Today, I stumbled across a file titled, 'The Baroque House'. It was based on a complicated dream I had that I found so interesting that I wrote down the next morning all I could remember. This one, I recall, was very fantastical, with elaborate sets and props.
Just to amuse you...
Five were trapped in the house. All were unwanted, in all the world. One was an unpleasantly spoiled blonde and well-rounded prince of fifteen whose father had been usurped and whose political usefulness had come to an end. Another was a king’s mistress who had grown too many fine lines in her once-pretty face. Another was an ancient professor whose theories of mathematics had been proven worthless by the Sorbonne’s youngest and brightest lights. Another, a failed general whose battles had all been famous victories. The last was a sharp-tongued widow of an indebted man, who alone among her acquaintance thought herself too young to be passed over.
Five more lived, or at least dwelled in the house and watched the first five carefully, but were rarely seen themselves, except for the old housekeeper whose only task was to wind and wind and wind the many ticking clocks of the endless house. They watched and kept quiet. No one must break out of the daily pattern, even with a glance or a thought. No part of the spell must break or the plan would be ruined.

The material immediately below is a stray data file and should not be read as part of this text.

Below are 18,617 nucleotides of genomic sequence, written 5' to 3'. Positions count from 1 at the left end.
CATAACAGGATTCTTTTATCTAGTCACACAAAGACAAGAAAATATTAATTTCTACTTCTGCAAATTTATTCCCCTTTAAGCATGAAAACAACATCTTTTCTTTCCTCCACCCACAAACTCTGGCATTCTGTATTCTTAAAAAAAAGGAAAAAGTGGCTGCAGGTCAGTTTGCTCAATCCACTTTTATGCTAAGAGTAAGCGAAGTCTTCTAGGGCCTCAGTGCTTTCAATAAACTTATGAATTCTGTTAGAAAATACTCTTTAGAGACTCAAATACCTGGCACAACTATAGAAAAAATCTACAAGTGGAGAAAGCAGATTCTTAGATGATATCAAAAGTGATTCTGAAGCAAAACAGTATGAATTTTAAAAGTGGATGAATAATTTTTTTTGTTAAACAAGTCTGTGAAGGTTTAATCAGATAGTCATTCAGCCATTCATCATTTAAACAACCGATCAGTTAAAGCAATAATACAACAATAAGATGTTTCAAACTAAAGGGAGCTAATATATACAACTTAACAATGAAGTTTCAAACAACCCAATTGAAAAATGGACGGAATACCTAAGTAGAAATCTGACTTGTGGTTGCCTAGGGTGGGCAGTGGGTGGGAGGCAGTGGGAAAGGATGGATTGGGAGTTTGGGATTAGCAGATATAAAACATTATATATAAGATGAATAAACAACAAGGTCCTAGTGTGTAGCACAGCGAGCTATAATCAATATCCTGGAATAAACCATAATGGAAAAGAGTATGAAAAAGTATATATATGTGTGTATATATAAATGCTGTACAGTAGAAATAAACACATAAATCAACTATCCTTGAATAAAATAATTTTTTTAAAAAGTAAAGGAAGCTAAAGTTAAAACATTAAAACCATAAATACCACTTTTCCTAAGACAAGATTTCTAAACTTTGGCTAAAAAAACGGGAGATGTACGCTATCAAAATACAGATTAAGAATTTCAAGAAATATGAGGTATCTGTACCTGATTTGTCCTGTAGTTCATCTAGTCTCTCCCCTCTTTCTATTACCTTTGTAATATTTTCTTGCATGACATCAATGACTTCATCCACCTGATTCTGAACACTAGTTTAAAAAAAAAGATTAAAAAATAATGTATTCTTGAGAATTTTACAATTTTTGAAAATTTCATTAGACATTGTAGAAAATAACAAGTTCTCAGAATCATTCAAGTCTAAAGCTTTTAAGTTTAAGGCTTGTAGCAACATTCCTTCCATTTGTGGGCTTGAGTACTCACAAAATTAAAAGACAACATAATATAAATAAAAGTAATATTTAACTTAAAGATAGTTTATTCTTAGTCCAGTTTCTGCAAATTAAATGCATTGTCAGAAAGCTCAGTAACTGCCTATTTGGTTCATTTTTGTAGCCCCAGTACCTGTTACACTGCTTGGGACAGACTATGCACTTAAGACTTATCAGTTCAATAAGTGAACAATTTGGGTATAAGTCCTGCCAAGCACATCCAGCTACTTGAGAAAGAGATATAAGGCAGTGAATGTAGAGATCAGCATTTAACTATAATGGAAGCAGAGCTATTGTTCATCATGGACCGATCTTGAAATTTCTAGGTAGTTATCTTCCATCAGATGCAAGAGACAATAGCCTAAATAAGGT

Each day, the routine was the same. The boy prince would find himself in a beautiful room all hung with gold, playing his viola da gamba. He did not recall how he had come there. Indeed, he hardly remembered who he was or anything at all, except how to play, and all he wanted in all the world was to continue playing. One of the other five, dressed as a palace footman, would come into the room in another moment and tell his highness that it was time for the bath. The watchful footman would then begin to draw the water and pour it into the bath. The prince thought vaguely that he was not usually commanded by footmen. But it was too late to think about it. The bath was drawn and the day had started again, exactly the same as all the others.
The retired mistress and the widow shared a room with an ornately painted ceiling and two huge beds. In came the housekeeper without a knock or a word, pointing to the gowns that were laid out on the chairs.
The professor woke the same way every day: slumped over a loose pile of books, still unread, spread over every inch of a huge desk in a library draped heavily with dusty red velvet.
Even the portraits and busts and wax figures looked up to watch in hope when the first escape attempt was truly started. Few of the rooms had windows, and what windows there were glowed only faintly with greyish light through barred-over glass, set high up close to the ceilings.
One of the recurring motifs of my dreams is a fantastic house, full of magical things, that can usually only be reached by magic. I was describing this once to my Uncle Mike and he surprised me by saying that he also had this magical, wonderful house in his dreams.
The Baroque House was certainly of this kind, but very sinister, where the wonderful house is normally benign.